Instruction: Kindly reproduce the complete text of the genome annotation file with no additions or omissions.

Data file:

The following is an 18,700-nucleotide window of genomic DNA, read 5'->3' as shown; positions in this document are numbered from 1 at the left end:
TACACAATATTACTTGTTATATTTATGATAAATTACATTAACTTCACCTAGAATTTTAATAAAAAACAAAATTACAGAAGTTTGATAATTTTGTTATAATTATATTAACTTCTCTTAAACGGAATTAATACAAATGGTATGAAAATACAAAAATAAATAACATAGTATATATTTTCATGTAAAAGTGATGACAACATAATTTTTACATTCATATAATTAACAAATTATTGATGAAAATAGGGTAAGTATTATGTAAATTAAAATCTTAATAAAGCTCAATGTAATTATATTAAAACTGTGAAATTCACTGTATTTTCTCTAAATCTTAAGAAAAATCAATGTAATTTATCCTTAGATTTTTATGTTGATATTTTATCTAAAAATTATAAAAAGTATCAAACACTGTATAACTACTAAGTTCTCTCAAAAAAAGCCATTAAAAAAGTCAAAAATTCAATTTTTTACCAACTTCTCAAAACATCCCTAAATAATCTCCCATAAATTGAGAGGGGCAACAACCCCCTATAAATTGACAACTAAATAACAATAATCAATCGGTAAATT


The following is an 18,700-nucleotide window of genomic DNA, read 5'->3' as shown; positions in this document are numbered from 1 at the left end:
TACACAATATTACTTGTTATATTTATGATAAATTACATTAACTTCACCTAGAATTTTAATAAAAAACAAAATTACAGAAGTTTGATAATTTTGTTATAATTATATTAACTTCTCTTAAACGGAATTAATACAAATGGTATGAAAATACAAAAATAAATAACATAGTATATATTTTCATGTAAAAGTGATGACAACATAATTTTTACATTCATATAATTAACAAATTATTGATGAAAATAGGGTAAGTATTATGTAAATTAAAATCTTAATAAAGCTCAATGTAATTATATTAAAACTGTGAAATTCACTGTATTTTCTCTAAATCTTAAGAAAAATCAATGTAATTTATCCTTAGATTTTTATGTTGATATTTTATCTAAAAATTATAAAAAGTATCAAACACTGTATAACTACTAAGTTCTCTCAAAAAAAGCCATTAAAAAAGTCAAAAATTCAATTTTTTACCAACTTCTCAAAACATCCCTAAATAATCTCCCATAAATTGAGAGGGGCAACAACCCCCTATAAATTGACAACTAAATAACAATAATCAATCGGTAAATT